France fast-tracks ban on jihadi training abroad
France is to rush through a new law banning its nationals from training in alleged terror camps abroad. The right-wing opposition voted for the Socialist-sponsored bill, judging it a rehash of former president Nicolas Sarkozy’s response to Mohamed Merah’s killing spree during the presidential election campaign.
The upper house of parliament, the Senate, passed the bill overnight, putting it on a fast track to go to the lower house and be passed after just one debate in each chamber.
It would mean that anyone who has trained to commit “terrorist acts” in a camp abroad could be jailed for up to 10 years and/or fined 225,000 euros, even if they have committed no crime on French territory.
It also prolongs the state’s right to tap phones and monitor web traffic in relation to terrorism until 2016. The “temporary” measure was introduced in 2006.
The bill was proposed by Interior Minister Manuel Valls and Justice Minister Christiane Taubira but supported by the right-wing opposition, which judged it to be a reworking of proposals drafted by Sarkozy after Mohamed Merah killed seven people in south-west France in March this year.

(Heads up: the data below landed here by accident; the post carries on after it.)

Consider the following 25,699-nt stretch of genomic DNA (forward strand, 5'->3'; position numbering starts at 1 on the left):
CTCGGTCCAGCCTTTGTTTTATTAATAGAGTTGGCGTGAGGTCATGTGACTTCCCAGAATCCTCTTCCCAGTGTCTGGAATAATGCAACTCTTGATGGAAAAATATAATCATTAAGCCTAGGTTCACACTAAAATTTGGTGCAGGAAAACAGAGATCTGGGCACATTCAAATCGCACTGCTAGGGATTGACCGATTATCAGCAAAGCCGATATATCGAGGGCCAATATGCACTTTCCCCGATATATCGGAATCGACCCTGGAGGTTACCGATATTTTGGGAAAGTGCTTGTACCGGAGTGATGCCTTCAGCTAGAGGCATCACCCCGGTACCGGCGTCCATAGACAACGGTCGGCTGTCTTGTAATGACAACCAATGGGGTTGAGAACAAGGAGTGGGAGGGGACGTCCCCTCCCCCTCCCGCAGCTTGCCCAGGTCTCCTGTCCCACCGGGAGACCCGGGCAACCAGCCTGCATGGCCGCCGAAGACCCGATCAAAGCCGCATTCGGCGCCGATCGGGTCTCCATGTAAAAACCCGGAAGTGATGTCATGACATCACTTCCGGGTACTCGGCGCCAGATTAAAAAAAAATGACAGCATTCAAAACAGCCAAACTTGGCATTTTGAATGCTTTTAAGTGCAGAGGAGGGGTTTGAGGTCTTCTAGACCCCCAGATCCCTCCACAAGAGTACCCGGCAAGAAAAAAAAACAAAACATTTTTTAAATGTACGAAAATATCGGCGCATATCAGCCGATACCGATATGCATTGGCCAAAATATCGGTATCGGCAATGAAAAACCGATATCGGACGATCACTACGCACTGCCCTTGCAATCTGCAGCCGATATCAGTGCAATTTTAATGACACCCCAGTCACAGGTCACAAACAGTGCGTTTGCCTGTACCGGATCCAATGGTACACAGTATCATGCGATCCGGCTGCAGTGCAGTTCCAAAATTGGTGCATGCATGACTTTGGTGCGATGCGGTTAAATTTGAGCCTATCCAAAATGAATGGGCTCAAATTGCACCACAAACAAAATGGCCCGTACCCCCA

On the government’s left, the Communists voted against, their leader in the Senate, Eliane Assassi, declaring that the bill does not identify the “real problems” and gives succour to the “unacceptable amalgam between immigration and terrorism”.
Valls told the press that France is at a high risk from terror attacks at the moment and that the threat comes “more and more from within”.
Radical Islamists are the “enemy within”, he said, pointing out that Merah had trained in a jihadi camp in the tribal zones on Pakistan’s border with Afghanistan and claiming tha social networks have become “sites for the propagation of hatred”.
In France this week: